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Williamsburg’s Dime Savings Bank, at 110, gets landmark designation from Preservation Commission

Construction on the building began in 1906, three years after the Williamsburg Bridge opened.

The Dime Savings Bank of Williamsburg received landmark

The Dime Savings Bank of Williamsburg received landmark designation on Tuesday, March 27, 2018, from the New York City Landmarks Preservation Commission. Photo Credit: Landmarks Preservation Commission

One of the oldest buildings in Williamsburg will now be protected for the ages.

The city’s Landmarks Preservation Commission voted Tuesday to give the 110 year-old Dime Savings Bank of Williamsburg building at 209 Havemeyer St. landmark designation. The bank was one of the first buildings to go up following Williamsburg’s first major development period during the turn of the 20th Century.

“This fine building is a testament to the elegance and grandeur of the City Beautiful Movement,” Landmarks Preservation Commission chair Meenakshi Srinivasan said in a statement, referring to the architectural movement of the 1900s.

Construction on the bank began in 1906 — three years after the Williamsburg Bridge opened — and was completed two years later. The LPC said the bank and other financial institutions in the area helped the working class and immigrants who lived and worked in the neighborhood.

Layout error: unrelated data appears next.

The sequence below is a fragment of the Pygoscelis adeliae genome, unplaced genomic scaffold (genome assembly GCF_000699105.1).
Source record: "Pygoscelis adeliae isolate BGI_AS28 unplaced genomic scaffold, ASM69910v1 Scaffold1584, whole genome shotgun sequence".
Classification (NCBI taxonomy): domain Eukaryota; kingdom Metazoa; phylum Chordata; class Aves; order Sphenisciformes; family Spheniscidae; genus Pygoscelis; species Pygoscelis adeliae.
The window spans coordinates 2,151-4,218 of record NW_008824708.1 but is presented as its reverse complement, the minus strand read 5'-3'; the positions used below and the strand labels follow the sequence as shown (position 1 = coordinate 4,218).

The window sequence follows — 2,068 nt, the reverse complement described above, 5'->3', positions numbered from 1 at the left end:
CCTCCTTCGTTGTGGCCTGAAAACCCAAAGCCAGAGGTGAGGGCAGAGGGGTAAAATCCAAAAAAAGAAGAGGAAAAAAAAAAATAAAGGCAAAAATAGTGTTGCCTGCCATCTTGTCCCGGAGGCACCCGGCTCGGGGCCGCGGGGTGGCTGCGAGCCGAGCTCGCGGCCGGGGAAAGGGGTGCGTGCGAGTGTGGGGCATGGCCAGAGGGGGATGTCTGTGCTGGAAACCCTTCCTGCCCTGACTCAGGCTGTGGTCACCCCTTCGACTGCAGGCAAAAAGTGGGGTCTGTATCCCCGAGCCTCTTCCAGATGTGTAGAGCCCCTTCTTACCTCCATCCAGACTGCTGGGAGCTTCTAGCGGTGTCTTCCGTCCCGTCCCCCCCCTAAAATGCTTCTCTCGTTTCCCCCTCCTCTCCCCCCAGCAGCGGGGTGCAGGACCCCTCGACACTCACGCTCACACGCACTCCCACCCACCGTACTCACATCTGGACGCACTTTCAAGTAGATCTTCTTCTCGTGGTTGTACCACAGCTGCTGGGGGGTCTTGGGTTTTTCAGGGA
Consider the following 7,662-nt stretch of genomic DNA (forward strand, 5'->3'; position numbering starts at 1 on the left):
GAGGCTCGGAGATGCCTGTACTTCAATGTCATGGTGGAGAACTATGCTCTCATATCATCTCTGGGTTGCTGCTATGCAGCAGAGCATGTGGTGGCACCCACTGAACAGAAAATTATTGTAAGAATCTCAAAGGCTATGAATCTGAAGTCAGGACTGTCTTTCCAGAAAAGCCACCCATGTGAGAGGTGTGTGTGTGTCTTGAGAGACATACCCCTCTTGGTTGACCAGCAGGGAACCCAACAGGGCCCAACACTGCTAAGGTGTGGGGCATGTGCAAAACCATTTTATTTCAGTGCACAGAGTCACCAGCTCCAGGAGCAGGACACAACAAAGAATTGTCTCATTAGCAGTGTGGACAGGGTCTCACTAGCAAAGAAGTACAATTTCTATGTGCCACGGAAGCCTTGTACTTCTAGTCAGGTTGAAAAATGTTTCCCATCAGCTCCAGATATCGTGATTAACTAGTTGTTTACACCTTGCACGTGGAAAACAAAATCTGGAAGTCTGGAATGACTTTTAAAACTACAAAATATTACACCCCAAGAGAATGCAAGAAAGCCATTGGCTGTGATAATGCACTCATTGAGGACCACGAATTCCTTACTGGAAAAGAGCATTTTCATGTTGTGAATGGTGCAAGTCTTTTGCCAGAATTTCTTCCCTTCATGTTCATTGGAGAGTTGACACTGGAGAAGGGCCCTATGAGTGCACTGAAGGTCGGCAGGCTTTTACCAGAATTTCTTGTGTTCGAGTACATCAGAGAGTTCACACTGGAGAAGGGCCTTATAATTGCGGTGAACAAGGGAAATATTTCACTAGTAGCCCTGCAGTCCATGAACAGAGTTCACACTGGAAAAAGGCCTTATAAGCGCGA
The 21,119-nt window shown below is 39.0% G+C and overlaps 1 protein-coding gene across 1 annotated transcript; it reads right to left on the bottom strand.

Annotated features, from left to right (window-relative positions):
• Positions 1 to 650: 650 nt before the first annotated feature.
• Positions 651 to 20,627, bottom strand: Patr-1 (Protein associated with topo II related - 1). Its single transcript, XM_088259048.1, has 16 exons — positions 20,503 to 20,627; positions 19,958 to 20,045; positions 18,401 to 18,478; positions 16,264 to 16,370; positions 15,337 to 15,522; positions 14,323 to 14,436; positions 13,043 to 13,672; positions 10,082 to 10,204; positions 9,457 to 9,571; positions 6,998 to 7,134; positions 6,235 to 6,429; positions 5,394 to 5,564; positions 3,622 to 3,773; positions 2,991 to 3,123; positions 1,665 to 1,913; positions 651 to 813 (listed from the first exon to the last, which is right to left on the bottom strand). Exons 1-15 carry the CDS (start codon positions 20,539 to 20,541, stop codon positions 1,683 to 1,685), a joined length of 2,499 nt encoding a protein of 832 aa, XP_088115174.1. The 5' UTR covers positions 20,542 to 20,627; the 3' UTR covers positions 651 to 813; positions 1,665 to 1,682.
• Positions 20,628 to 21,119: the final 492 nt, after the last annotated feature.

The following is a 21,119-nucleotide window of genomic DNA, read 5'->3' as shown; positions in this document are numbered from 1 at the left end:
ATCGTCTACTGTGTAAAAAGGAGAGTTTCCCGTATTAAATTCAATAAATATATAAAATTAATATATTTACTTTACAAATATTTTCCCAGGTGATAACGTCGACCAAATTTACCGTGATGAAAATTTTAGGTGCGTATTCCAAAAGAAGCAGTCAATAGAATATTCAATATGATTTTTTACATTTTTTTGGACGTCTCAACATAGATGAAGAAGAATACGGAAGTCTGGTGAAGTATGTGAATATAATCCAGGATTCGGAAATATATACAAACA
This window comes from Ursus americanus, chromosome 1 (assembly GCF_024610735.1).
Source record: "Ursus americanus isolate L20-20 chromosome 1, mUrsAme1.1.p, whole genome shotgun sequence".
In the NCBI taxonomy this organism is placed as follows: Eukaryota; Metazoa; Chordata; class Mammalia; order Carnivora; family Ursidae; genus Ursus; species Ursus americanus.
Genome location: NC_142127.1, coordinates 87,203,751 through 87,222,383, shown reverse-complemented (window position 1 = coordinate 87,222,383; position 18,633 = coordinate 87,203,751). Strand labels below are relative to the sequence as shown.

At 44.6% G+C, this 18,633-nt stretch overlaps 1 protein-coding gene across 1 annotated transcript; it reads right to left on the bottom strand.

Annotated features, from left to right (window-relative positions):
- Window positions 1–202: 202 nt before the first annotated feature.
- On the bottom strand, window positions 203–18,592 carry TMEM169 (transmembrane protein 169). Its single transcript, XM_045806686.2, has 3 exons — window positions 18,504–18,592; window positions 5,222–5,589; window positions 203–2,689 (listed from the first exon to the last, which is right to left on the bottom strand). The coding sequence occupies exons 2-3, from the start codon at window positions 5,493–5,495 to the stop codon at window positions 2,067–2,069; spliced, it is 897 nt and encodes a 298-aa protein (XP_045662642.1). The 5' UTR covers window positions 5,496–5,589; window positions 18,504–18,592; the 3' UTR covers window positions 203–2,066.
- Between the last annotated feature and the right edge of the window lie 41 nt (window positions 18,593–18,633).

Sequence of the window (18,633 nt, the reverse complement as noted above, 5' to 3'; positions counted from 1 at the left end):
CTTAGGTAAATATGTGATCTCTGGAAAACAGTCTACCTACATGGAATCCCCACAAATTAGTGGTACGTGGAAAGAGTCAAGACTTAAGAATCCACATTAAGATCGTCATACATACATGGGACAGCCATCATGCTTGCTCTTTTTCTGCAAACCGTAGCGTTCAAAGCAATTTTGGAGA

The architecture firm Helmle & Huberty used a grand classical design “to evoke a sense of security, prosperity and civic pride,” the LPC said. The limestone building features four, fluted Corinthian columns, modillions, dentils and a clock.

Charney Construction, which owns the property, is planning to develop the land around the bank and has promised to keep the landmarked structure intact.

“This is a fitting tribute to the building’s architecture and its long history as a pillar of the historic financial center that was South Williamsburg,” Sam Charney, Charney’s principal, said in a statement.

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